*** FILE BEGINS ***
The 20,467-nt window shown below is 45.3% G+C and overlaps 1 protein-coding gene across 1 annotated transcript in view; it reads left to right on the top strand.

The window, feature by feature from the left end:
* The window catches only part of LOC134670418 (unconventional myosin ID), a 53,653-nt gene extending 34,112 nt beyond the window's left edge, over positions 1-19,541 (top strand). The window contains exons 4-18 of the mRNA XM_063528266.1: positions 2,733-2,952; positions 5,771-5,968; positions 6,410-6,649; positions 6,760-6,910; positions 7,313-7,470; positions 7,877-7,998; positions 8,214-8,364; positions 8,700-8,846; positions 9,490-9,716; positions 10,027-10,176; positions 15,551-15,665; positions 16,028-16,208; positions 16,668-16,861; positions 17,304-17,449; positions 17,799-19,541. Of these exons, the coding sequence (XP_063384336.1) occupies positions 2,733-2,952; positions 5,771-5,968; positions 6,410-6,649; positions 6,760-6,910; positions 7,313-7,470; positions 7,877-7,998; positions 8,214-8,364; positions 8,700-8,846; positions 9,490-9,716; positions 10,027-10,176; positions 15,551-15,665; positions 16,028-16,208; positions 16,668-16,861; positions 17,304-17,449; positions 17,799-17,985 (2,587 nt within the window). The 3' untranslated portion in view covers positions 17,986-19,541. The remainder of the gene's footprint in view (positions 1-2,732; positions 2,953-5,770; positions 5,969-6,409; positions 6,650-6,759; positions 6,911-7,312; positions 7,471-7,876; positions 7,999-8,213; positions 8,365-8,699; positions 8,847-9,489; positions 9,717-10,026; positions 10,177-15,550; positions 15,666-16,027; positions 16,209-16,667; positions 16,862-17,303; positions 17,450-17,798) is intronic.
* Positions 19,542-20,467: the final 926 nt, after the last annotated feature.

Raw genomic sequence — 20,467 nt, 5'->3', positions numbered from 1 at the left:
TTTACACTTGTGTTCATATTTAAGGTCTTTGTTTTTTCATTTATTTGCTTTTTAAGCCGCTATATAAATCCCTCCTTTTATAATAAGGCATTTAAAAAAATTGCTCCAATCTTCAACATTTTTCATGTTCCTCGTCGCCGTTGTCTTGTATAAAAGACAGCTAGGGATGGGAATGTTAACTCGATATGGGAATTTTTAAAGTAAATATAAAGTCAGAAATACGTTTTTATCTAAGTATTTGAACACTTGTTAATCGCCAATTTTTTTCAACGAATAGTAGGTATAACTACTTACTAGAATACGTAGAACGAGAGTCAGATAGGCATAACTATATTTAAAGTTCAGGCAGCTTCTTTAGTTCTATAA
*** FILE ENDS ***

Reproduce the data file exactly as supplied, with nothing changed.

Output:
The 20,467-nt window shown below is 45.3% G+C and overlaps 1 protein-coding gene across 1 annotated transcript in view; it reads left to right on the top strand.

The window, feature by feature from the left end:
* The window catches only part of LOC134670418 (unconventional myosin ID), a 53,653-nt gene extending 34,112 nt beyond the window's left edge, over positions 1-19,541 (top strand). The window contains exons 4-18 of the mRNA XM_063528266.1: positions 2,733-2,952; positions 5,771-5,968; positions 6,410-6,649; positions 6,760-6,910; positions 7,313-7,470; positions 7,877-7,998; positions 8,214-8,364; positions 8,700-8,846; positions 9,490-9,716; positions 10,027-10,176; positions 15,551-15,665; positions 16,028-16,208; positions 16,668-16,861; positions 17,304-17,449; positions 17,799-19,541. Of these exons, the coding sequence (XP_063384336.1) occupies positions 2,733-2,952; positions 5,771-5,968; positions 6,410-6,649; positions 6,760-6,910; positions 7,313-7,470; positions 7,877-7,998; positions 8,214-8,364; positions 8,700-8,846; positions 9,490-9,716; positions 10,027-10,176; positions 15,551-15,665; positions 16,028-16,208; positions 16,668-16,861; positions 17,304-17,449; positions 17,799-17,985 (2,587 nt within the window). The 3' untranslated portion in view covers positions 17,986-19,541. The remainder of the gene's footprint in view (positions 1-2,732; positions 2,953-5,770; positions 5,969-6,409; positions 6,650-6,759; positions 6,911-7,312; positions 7,471-7,876; positions 7,999-8,213; positions 8,365-8,699; positions 8,847-9,489; positions 9,717-10,026; positions 10,177-15,550; positions 15,666-16,027; positions 16,209-16,667; positions 16,862-17,303; positions 17,450-17,798) is intronic.
* Positions 19,542-20,467: the final 926 nt, after the last annotated feature.

Raw genomic sequence — 20,467 nt, 5'->3', positions numbered from 1 at the left:
TTTACACTTGTGTTCATATTTAAGGTCTTTGTTTTTTCATTTATTTGCTTTTTAAGCCGCTATATAAATCCCTCCTTTTATAATAAGGCATTTAAAAAAATTGCTCCAATCTTCAACATTTTTCATGTTCCTCGTCGCCGTTGTCTTGTATAAAAGACAGCTAGGGATGGGAATGTTAACTCGATATGGGAATTTTTAAAGTAAATATAAAGTCAGAAATACGTTTTTATCTAAGTATTTGAACACTTGTTAATCGCCAATTTTTTTCAACGAATAGTAGGTATAACTACTTACTAGAATACGTAGAACGAGAGTCAGATAGGCATAACTATATTTAAAGTTCAGGCAGCTTCTTTAGTTCTATAA